In contrast, the findings of this research revealed the visibility of nurses in the institution. The recognition of the professional in the service can generate benefits for them and for the institution, since recognition is related to suffering and pleasure, which are associated with the maintenance of the mental health of workers within the work organization(15). Maintaining this at work might have an impact on cost reduction in the institution(10). Support from managers and colleagues refers to the perception of the degree to which the organization recognizes the contribution of nurses and is concerned about their well-being(16). According to Dubois theoretical model, job satisfaction is related to the pleasure perceived by the professional in the workplace(17).

The supply of nursing staff should be evaluated beyond the amount of staff available, that is, educational preparation, qualification and experience of these professionals should also be taken into consideration(10). Highly qualified nurses are necessary to manage health systems and to relate to health teams and are fundamental to achieve better results for patients(18). In addition to knowledge and experience in management, nurses with experience in care can obtain knowledge that facilitates the assessment of the patient care profile, which is considered important to manage beds in the hospital.

The process of restructuring the curriculum, approved by the National Nursing Curriculum Guidelines (DCNs/ENF), proposes adjusting the profile of the future nurse to match the current health context, so that the nurse can have a more integrated education, with practice associated with the health services network(19-20). In this perspective, these professionals need skills and abilities such as: health care, decision making, communication, leadership, administration and management and continuing education(20), consistent with the competences and abilities mentioned in this study.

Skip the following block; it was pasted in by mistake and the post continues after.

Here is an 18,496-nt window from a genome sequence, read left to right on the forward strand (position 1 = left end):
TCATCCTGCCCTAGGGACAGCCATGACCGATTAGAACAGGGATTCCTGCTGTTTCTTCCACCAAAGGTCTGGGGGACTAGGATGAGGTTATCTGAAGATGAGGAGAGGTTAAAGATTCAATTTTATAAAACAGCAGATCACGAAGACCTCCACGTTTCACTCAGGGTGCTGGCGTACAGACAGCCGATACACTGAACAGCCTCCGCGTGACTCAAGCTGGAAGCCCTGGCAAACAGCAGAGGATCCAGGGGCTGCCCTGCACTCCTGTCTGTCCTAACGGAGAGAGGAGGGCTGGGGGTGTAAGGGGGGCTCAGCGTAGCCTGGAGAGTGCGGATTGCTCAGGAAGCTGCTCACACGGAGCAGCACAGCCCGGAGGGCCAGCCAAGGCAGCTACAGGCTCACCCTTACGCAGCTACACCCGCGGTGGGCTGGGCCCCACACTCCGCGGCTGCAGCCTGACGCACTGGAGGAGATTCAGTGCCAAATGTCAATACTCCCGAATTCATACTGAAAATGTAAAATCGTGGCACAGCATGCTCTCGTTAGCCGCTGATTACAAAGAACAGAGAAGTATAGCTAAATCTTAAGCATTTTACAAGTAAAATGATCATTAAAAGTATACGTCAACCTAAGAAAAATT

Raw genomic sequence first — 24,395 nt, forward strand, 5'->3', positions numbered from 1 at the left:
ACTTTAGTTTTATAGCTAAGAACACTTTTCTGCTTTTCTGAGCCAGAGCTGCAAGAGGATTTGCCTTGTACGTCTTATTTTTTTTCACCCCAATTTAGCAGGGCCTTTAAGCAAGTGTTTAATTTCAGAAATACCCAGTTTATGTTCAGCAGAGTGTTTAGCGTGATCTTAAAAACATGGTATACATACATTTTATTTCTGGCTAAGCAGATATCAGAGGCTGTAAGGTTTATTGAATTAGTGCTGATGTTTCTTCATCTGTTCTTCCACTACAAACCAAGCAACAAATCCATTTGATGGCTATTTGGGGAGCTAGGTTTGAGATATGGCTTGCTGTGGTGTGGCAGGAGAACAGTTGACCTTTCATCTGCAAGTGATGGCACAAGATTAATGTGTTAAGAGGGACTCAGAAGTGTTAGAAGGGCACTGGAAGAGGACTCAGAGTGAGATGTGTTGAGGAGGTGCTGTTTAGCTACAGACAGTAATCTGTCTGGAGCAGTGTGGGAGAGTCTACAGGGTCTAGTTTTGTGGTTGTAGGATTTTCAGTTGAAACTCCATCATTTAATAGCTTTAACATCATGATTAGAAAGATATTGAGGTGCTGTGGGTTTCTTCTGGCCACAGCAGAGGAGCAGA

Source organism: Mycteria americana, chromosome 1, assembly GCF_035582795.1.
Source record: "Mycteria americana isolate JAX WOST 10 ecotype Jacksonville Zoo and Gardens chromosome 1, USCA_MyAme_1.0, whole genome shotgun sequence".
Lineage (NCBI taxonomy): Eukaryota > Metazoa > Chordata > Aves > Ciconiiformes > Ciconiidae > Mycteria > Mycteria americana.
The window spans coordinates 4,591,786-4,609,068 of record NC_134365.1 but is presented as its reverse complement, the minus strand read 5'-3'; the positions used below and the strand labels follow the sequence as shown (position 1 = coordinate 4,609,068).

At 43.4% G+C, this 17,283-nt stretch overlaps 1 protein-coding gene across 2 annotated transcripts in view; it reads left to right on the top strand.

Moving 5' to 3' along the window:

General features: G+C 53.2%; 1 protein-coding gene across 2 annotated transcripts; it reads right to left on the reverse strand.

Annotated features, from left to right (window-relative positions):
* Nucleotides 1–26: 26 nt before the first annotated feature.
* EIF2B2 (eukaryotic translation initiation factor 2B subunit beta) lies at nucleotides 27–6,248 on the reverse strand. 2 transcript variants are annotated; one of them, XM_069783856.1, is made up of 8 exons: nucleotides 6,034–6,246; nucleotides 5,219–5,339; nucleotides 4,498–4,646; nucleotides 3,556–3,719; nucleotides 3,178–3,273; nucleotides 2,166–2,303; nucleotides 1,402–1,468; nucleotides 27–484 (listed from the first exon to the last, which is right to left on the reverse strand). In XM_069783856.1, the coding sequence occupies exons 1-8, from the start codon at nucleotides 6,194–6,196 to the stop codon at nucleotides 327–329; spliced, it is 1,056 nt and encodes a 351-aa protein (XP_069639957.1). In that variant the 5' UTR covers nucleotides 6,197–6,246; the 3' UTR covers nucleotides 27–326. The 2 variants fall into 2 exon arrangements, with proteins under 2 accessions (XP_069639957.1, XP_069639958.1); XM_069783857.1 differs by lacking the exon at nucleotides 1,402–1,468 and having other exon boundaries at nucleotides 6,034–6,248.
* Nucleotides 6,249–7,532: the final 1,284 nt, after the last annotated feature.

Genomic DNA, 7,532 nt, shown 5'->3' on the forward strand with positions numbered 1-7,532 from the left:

The difficulties and advantages reported in this study are also conditioning factors for the performance of nurses’ work, and communication is the most prominent factor. Effective communication as well as interpersonal skills are essential to ensure a positive patient care experience(21).

The communication pointed out as fragile in this research was related to an unclear flow of patient allocation and transfer to care units. Weak communication is found in many health settings and is prominent in patient transfers and in places where rapid and effective management is indispensable(22). However, even though there were reports of lost information between care nurses, bed management nurses and resident physicians, which was presented as a difficulty in the results of this research, communication was considered an advantage, as Bed Management information was centralized in this specific service, which led to more clear and agile communication.